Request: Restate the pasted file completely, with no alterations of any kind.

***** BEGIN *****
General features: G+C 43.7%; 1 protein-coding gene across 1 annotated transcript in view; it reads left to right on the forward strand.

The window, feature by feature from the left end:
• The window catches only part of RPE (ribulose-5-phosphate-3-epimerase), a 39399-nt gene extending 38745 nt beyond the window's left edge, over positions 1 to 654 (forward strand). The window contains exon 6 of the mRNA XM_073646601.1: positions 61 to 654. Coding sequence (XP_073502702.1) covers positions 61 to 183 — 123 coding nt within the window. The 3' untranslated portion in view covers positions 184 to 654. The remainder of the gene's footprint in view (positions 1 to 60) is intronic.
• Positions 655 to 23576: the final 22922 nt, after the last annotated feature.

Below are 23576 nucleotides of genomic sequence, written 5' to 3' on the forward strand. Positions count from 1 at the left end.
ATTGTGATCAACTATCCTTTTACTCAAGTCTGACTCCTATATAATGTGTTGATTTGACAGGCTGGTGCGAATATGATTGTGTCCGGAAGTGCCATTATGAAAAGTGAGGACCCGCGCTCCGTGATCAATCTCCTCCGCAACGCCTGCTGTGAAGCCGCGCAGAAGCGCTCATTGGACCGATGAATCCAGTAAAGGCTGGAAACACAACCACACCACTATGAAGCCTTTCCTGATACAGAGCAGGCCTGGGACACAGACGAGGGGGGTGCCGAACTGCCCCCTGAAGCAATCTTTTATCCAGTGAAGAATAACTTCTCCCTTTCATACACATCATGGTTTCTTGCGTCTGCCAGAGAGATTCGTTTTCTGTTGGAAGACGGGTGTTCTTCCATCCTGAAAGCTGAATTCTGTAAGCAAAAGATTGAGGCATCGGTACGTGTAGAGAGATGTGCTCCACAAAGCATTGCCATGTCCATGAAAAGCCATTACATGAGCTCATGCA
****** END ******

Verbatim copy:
General features: G+C 43.7%; 1 protein-coding gene across 1 annotated transcript in view; it reads left to right on the forward strand.

The window, feature by feature from the left end:
• The window catches only part of RPE (ribulose-5-phosphate-3-epimerase), a 39399-nt gene extending 38745 nt beyond the window's left edge, over positions 1 to 654 (forward strand). The window contains exon 6 of the mRNA XM_073646601.1: positions 61 to 654. Coding sequence (XP_073502702.1) covers positions 61 to 183 — 123 coding nt within the window. The 3' untranslated portion in view covers positions 184 to 654. The remainder of the gene's footprint in view (positions 1 to 60) is intronic.
• Positions 655 to 23576: the final 22922 nt, after the last annotated feature.

Below are 23576 nucleotides of genomic sequence, written 5' to 3' on the forward strand. Positions count from 1 at the left end.
ATTGTGATCAACTATCCTTTTACTCAAGTCTGACTCCTATATAATGTGTTGATTTGACAGGCTGGTGCGAATATGATTGTGTCCGGAAGTGCCATTATGAAAAGTGAGGACCCGCGCTCCGTGATCAATCTCCTCCGCAACGCCTGCTGTGAAGCCGCGCAGAAGCGCTCATTGGACCGATGAATCCAGTAAAGGCTGGAAACACAACCACACCACTATGAAGCCTTTCCTGATACAGAGCAGGCCTGGGACACAGACGAGGGGGGTGCCGAACTGCCCCCTGAAGCAATCTTTTATCCAGTGAAGAATAACTTCTCCCTTTCATACACATCATGGTTTCTTGCGTCTGCCAGAGAGATTCGTTTTCTGTTGGAAGACGGGTGTTCTTCCATCCTGAAAGCTGAATTCTGTAAGCAAAAGATTGAGGCATCGGTACGTGTAGAGAGATGTGCTCCACAAAGCATTGCCATGTCCATGAAAAGCCATTACATGAGCTCATGCA